Saturday, June 14, 2014

Daddy's girl

My dad brought me up like a boy. And when I say this I don't really mean that he encouraged me to be tomboyish or behave like boys so but rather he never restricted me from doing something because I was a girl. Growing up in India in the 1980s may not be like that for all the girls as I have seen many girls have a lot of restrictions on what they can and can't do because they were "girls". Fortunately it wasn't like that for me. My dad always encouraged me to talk, ask questions, argue, take sides on a topic and defend my side and to never give up on something if I believed in it. He listened to everything I used to say and he encouraged me to come up with my stories, theories. Not all girls were allowed to speak up, argue at those times because I remember a few people talking about how my dad was spoiling me by letting me say and do all that I wanted. I believe that a lot of my confidence comes from this :)
My dad also never encouraged me to do any work that was meant to be done by girls only - like cooking, cleaning, helping with housework. He wasn't against me doing any of this work - in fact he is the one who taught me how to do dishes in a methodical, clean manner without having to gross out, but he didn't want me to do it all the time. Instead he made me do interesting things that mostly guys did in other households - he made me to change bulbs, fix a radio, tie toraNa (festoon), paint the walls etc. He also taught me how to fix broken things around the house and to make my own things. During festivals usually the men did Abhiheka (offering milk, water etc by pouring them slowing on the idol) but my dad let me do it while he read out the stotras. I believe that by doing this he raised a feminist :)
My dad spent a lot of time teaching, reading things and making me read things. He encouraged me to try out things and take up challenges. I remembered the times when he would tell me to go thank someone by saying a few nice things and I would be quite hesitant but now I happily do that all the time :) I also remember a time in school where I was very worried about an impromptu speech competition as I wasn't sure what topic I might end up picking and I might not know what to say. They had given us the broad topics so my Dad said - so we have the broad topics and we are worried as to which one of those we might pick right - so how about we prepare for all those broad topics in detail as though we picked each one of them? And we did that and I ended up winning that impromptu speech competition. He basically made me understand that there was always a way out :)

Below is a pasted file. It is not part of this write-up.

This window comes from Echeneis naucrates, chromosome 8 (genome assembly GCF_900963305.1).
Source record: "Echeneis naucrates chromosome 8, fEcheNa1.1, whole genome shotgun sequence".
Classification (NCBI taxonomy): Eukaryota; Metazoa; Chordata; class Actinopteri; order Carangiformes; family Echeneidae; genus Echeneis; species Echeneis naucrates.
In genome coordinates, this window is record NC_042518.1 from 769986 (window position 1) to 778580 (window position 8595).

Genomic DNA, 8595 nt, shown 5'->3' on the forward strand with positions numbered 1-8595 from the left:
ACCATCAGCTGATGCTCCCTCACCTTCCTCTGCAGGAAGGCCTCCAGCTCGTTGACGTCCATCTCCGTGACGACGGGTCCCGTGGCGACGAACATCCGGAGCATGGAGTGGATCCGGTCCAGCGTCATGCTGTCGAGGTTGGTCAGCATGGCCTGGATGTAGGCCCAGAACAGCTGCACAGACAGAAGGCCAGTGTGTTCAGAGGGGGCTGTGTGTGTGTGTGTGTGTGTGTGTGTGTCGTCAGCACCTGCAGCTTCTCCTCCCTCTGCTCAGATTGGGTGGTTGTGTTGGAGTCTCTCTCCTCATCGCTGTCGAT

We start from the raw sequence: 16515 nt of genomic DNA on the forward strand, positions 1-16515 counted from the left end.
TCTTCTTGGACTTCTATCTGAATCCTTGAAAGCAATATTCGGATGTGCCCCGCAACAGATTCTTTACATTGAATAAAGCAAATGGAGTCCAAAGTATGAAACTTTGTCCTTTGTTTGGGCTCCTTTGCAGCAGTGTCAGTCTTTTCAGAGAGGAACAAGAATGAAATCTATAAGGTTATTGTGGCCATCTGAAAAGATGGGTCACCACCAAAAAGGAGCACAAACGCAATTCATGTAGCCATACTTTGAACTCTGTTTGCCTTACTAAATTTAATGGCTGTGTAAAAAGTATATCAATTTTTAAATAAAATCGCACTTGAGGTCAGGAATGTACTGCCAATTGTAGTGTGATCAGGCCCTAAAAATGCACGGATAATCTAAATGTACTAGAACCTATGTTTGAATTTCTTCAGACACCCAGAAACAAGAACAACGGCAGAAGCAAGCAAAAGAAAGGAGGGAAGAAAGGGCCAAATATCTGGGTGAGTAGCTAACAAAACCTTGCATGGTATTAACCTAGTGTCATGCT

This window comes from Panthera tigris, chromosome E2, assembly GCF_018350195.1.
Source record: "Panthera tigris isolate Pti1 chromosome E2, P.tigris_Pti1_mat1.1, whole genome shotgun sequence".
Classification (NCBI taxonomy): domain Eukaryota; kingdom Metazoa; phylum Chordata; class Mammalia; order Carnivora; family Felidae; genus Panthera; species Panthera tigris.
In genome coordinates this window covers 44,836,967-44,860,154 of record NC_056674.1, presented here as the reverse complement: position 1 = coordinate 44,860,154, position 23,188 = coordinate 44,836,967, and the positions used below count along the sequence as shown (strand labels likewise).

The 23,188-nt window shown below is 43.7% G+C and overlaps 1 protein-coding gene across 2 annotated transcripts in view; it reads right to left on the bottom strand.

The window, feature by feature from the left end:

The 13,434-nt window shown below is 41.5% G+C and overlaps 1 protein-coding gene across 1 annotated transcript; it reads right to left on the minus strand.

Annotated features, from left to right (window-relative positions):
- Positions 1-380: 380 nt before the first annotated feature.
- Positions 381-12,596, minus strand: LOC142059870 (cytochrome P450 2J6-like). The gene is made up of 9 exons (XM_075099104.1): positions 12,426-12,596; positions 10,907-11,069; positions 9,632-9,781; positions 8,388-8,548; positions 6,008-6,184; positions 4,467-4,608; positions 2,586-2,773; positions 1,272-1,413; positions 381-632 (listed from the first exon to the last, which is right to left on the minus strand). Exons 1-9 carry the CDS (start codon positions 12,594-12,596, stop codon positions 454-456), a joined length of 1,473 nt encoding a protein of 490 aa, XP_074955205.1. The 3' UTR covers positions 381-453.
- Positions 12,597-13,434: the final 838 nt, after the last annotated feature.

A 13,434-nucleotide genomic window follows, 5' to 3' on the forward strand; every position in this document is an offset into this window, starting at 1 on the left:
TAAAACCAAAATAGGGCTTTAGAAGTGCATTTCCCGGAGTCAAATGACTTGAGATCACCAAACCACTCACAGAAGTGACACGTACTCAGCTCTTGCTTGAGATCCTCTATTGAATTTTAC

And when I was old enough, he treated me like this equal, always asked for my opinion on things. It doesn't mean we didn't have difference of opinions, we did and we fought a lot but he always respected my opinions and I did his and it has been like that all the while :)
I saw this father's day card a few years ago that I sent to Dad but the lines in that so aptly describes my thoughts I have to quote it here -
"Because her father listened to her, she knew she had something to say"
"Because he believed in her, she believed in herself"
"Because he said she could do anything, she did"
Here's to Dad, my inspiration, my strength, my support system, my guru, my hero, my friend! 
Happy Father's day to everyone!

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